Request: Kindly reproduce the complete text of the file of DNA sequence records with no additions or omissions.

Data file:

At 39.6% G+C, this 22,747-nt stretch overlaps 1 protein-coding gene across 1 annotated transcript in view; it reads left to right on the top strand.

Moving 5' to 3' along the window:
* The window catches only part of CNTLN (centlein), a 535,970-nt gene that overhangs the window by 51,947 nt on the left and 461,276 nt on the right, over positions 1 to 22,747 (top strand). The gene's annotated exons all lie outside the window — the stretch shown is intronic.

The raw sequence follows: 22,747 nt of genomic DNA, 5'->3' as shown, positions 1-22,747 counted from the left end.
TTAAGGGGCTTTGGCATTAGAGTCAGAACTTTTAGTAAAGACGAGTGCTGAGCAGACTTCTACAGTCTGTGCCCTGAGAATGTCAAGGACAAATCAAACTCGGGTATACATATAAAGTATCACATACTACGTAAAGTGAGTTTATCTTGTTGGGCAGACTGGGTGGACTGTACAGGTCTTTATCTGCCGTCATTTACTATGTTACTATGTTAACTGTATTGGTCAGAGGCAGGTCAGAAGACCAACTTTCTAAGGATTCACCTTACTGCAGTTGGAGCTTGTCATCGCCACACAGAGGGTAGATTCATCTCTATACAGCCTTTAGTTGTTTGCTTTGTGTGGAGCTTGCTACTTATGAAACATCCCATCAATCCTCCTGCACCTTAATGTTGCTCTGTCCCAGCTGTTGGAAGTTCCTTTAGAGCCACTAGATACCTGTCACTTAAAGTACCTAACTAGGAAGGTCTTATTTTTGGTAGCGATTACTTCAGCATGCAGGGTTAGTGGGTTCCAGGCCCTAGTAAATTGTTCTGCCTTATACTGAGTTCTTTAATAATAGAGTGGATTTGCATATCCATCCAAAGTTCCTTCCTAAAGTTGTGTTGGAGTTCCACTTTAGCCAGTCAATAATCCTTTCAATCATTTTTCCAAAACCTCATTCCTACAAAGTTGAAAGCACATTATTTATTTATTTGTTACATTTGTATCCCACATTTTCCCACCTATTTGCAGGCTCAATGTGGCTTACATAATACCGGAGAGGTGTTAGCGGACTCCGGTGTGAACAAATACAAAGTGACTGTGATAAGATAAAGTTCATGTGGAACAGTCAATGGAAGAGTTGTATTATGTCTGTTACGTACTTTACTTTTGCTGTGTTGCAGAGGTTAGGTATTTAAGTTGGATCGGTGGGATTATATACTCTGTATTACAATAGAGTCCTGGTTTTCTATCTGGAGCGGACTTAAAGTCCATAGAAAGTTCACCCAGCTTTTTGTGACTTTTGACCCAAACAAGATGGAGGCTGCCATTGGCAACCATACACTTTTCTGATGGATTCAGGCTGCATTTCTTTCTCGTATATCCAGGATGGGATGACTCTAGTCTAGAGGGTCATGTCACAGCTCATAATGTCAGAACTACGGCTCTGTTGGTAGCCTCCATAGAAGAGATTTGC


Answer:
At 39.6% G+C, this 22,747-nt stretch overlaps 1 protein-coding gene across 1 annotated transcript in view; it reads left to right on the top strand.

Moving 5' to 3' along the window:
* The window catches only part of CNTLN (centlein), a 535,970-nt gene that overhangs the window by 51,947 nt on the left and 461,276 nt on the right, over positions 1 to 22,747 (top strand). The gene's annotated exons all lie outside the window — the stretch shown is intronic.

The raw sequence follows: 22,747 nt of genomic DNA, 5'->3' as shown, positions 1-22,747 counted from the left end.
TTAAGGGGCTTTGGCATTAGAGTCAGAACTTTTAGTAAAGACGAGTGCTGAGCAGACTTCTACAGTCTGTGCCCTGAGAATGTCAAGGACAAATCAAACTCGGGTATACATATAAAGTATCACATACTACGTAAAGTGAGTTTATCTTGTTGGGCAGACTGGGTGGACTGTACAGGTCTTTATCTGCCGTCATTTACTATGTTACTATGTTAACTGTATTGGTCAGAGGCAGGTCAGAAGACCAACTTTCTAAGGATTCACCTTACTGCAGTTGGAGCTTGTCATCGCCACACAGAGGGTAGATTCATCTCTATACAGCCTTTAGTTGTTTGCTTTGTGTGGAGCTTGCTACTTATGAAACATCCCATCAATCCTCCTGCACCTTAATGTTGCTCTGTCCCAGCTGTTGGAAGTTCCTTTAGAGCCACTAGATACCTGTCACTTAAAGTACCTAACTAGGAAGGTCTTATTTTTGGTAGCGATTACTTCAGCATGCAGGGTTAGTGGGTTCCAGGCCCTAGTAAATTGTTCTGCCTTATACTGAGTTCTTTAATAATAGAGTGGATTTGCATATCCATCCAAAGTTCCTTCCTAAAGTTGTGTTGGAGTTCCACTTTAGCCAGTCAATAATCCTTTCAATCATTTTTCCAAAACCTCATTCCTACAAAGTTGAAAGCACATTATTTATTTATTTGTTACATTTGTATCCCACATTTTCCCACCTATTTGCAGGCTCAATGTGGCTTACATAATACCGGAGAGGTGTTAGCGGACTCCGGTGTGAACAAATACAAAGTGACTGTGATAAGATAAAGTTCATGTGGAACAGTCAATGGAAGAGTTGTATTATGTCTGTTACGTACTTTACTTTTGCTGTGTTGCAGAGGTTAGGTATTTAAGTTGGATCGGTGGGATTATATACTCTGTATTACAATAGAGTCCTGGTTTTCTATCTGGAGCGGACTTAAAGTCCATAGAAAGTTCACCCAGCTTTTTGTGACTTTTGACCCAAACAAGATGGAGGCTGCCATTGGCAACCATACACTTTTCTGATGGATTCAGGCTGCATTTCTTTCTCGTATATCCAGGATGGGATGACTCTAGTCTAGAGGGTCATGTCACAGCTCATAATGTCAGAACTACGGCTCTGTTGGTAGCCTCCATAGAAGAGATTTGC